Who Says?

Posted on February 20, 2021


By David Ettinger

Claims of Divinity
I’ve been watching the acclaimed TV series, The Crown, a historical/fictional account of the very long reign of England’s Queen Elizabeth II. I’m thoroughly enjoying it as I’m interested in the British monarchy and often read books and watch movies and TV shows about it.

Claire Foy as Queen Elizabeth II in The Crown

One big issue for me in these shows is the British notion that their monarch is God-ordained – that is, that the King or Queen is God’s representative on Earth. This was asserted in The Crown by Elizabeth’s father, King George VI. During a conversation with his then-preteen daughter, he was explaining about the coronation ceremony, particularly being anointed by oil: “When the finger [of the Archbishop of Canterbury] touches the face [of the monarch being anointed], it is like being touched by the divine.”

I rolled my eyes and said out loud, “Oh, really, who says?”

I wasn’t being disrespectful to the British monarchy, but I’m sorry, its claim – or any monarchy’s claim – that it is God-anointed is, to quote our British friends, “Bloody rubbish!”

God Says?
Just because someone – in this case – a nation’s monarchy – claims it is God-ordained, does not make it so. To such a claim, anyone – believer or unbeliever – has a right to ask, “Who says?”

In fact, many who call themselves Christians claim direct revelation from God, whether as prophecy, or simply direction in life. Of course I believe God gives His children direction in their lives, but regarding areas of “prophecy” … I don’t buy it. (See my blog, Trump Lost, Kill the ‘Prophets’.)

I also don’t buy it when Christians make huge declarations. We see this in the extreme Charismatic sectors where sensational, unfiltered claims come gushing forth in rivers of outrageousness. “God is going to cleanse this nation from north to south, east to west!” “God is going to light a fire under this nation, and the Holy Spirit is going to ignite the hearts and souls of the people!” “God is going to plant seeds of righteousness throughout our land, and the Gospel will reign in the hearts of men and women everywhere!”

In this case, it wouldn’t do much good asking, “Who says?” as they claim God says, and that He has told them so in clear, audible language.

I don’t believe them.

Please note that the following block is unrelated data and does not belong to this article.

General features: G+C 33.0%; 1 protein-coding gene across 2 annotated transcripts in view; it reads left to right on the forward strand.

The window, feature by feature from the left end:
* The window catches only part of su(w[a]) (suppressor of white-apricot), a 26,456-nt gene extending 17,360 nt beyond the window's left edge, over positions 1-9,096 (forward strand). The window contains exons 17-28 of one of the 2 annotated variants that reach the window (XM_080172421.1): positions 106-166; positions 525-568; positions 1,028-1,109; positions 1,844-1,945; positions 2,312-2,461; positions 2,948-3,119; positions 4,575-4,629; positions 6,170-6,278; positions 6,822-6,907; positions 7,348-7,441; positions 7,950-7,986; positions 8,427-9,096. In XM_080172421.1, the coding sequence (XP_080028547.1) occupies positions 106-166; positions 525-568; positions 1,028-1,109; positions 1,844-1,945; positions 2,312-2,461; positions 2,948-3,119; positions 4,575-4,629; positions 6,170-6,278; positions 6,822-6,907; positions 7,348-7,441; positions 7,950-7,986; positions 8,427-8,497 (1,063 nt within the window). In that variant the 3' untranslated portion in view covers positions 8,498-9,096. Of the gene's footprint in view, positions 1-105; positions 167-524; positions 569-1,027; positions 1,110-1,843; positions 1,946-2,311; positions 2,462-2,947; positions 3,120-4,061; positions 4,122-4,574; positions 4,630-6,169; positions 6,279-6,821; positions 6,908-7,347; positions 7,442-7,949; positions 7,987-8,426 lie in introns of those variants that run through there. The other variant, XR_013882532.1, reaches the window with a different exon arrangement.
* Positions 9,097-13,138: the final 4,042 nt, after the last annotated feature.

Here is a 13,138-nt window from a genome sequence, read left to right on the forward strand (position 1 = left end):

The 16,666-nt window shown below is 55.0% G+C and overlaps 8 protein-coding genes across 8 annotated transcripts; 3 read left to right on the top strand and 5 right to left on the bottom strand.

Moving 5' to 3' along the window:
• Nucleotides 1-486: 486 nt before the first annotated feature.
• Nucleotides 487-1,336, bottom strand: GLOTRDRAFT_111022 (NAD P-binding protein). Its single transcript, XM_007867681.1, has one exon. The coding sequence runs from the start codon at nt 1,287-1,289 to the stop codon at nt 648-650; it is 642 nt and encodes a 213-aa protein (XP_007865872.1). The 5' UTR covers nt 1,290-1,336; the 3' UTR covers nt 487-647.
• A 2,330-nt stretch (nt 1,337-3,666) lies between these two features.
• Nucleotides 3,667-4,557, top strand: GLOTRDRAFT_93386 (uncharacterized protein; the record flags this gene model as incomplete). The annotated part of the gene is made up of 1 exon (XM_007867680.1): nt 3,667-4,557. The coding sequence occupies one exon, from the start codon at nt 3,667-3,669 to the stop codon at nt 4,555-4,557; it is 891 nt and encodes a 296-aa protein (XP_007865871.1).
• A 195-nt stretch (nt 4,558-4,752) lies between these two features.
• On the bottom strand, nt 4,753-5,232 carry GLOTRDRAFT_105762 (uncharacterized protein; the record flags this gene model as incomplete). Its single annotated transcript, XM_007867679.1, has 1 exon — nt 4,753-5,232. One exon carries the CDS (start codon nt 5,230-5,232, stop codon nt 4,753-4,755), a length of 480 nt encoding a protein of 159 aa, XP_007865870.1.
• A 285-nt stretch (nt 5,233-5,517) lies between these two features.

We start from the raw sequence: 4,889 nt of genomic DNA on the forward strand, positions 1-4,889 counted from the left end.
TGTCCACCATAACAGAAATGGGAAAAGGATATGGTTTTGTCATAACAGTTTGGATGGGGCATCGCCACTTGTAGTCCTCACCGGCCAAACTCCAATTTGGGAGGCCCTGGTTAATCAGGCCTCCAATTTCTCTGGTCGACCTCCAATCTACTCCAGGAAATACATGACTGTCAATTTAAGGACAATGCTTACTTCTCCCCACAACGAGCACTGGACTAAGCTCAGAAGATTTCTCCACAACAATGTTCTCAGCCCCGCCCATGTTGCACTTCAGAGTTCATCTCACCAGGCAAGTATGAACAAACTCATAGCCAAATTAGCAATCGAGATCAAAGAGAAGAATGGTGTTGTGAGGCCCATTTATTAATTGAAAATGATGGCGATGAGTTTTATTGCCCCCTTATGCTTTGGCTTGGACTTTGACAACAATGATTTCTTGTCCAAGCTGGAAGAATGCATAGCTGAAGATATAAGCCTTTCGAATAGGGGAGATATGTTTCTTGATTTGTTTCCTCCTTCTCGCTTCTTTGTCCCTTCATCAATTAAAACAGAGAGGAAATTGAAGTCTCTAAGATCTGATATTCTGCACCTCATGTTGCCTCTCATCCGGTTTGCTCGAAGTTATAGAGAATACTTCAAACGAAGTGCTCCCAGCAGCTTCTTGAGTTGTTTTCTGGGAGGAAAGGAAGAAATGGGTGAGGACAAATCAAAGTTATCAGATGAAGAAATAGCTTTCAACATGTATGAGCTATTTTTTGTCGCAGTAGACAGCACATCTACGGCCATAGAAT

The main reason I don’t believe them is that their words cannot be backed up by the Bible. To the contrary, the Bible teaches that we are frighteningly nearing the end of this era of human history and the return of the Lord Jesus Christ. A massive revival and equally massive eruption of national or worldwide salvation seems highly unlikely. More likely is the soon-coming wrath God has promised to pour out upon this sinful world.

That’s what the Bible teaches, and the Bible teaches many other things. For instance, when a monarch claims to be divinely appointed, one has a right to ask, “Who Says?” Though monarch adherents would reply, “God says,” the Bible does not back this up.

Any assertion which claims God as its author must be biblically-based and biblically-backed. In other words, if an individual declares something is divinely-ordained, and you deduce, Really? That doesn’t line up with what I read in the Bible, then that’s your answer.

So, if you meet a loyalist who claims his monarch is God-ordained, you have every right to ask, “Who says?” If he can’t back up his claim from the Bible, then he’s just spouting the wishes of his heart, at best.

The British monarch is not divinely appointed. Who says? I, for one. How do I know? The Bible doesn’t support the claim. And how do I know that? I read my Bible – a lot.

All Christians need to read their Bibles a lot. Who says? God says: “Keep this Book of the Law always on your lips; meditate on it day and night, so that you may be careful to do everything written in it” (Joshua 1:8). “Do your best to present yourself to God as one approved, a worker who has no need to be ashamed, rightly handling the word of truth” (2 Timothy 2:15).

And that’s what God says!